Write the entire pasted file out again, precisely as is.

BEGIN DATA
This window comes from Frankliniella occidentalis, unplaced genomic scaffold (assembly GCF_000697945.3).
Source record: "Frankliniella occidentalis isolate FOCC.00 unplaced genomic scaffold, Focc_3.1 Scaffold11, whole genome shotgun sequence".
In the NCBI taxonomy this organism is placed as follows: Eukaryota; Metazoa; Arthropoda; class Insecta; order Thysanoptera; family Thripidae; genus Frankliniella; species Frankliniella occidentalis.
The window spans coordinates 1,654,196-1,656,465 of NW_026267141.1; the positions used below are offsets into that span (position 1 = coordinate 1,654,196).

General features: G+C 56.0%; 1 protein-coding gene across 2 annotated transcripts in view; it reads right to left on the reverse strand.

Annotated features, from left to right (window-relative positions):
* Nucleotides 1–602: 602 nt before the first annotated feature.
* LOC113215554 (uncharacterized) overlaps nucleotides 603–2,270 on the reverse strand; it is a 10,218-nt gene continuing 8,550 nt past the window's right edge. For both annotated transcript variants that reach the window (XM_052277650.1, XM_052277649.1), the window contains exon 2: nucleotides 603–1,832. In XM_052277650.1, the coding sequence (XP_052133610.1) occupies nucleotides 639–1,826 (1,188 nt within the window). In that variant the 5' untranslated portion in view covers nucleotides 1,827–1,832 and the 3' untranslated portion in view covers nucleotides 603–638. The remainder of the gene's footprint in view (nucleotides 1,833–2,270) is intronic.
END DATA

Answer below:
This window comes from Frankliniella occidentalis, unplaced genomic scaffold (assembly GCF_000697945.3).
Source record: "Frankliniella occidentalis isolate FOCC.00 unplaced genomic scaffold, Focc_3.1 Scaffold11, whole genome shotgun sequence".
In the NCBI taxonomy this organism is placed as follows: Eukaryota; Metazoa; Arthropoda; class Insecta; order Thysanoptera; family Thripidae; genus Frankliniella; species Frankliniella occidentalis.
The window spans coordinates 1,654,196-1,656,465 of NW_026267141.1; the positions used below are offsets into that span (position 1 = coordinate 1,654,196).

General features: G+C 56.0%; 1 protein-coding gene across 2 annotated transcripts in view; it reads right to left on the reverse strand.

Annotated features, from left to right (window-relative positions):
* Nucleotides 1–602: 602 nt before the first annotated feature.
* LOC113215554 (uncharacterized) overlaps nucleotides 603–2,270 on the reverse strand; it is a 10,218-nt gene continuing 8,550 nt past the window's right edge. For both annotated transcript variants that reach the window (XM_052277650.1, XM_052277649.1), the window contains exon 2: nucleotides 603–1,832. In XM_052277650.1, the coding sequence (XP_052133610.1) occupies nucleotides 639–1,826 (1,188 nt within the window). In that variant the 5' untranslated portion in view covers nucleotides 1,827–1,832 and the 3' untranslated portion in view covers nucleotides 603–638. The remainder of the gene's footprint in view (nucleotides 1,833–2,270) is intronic.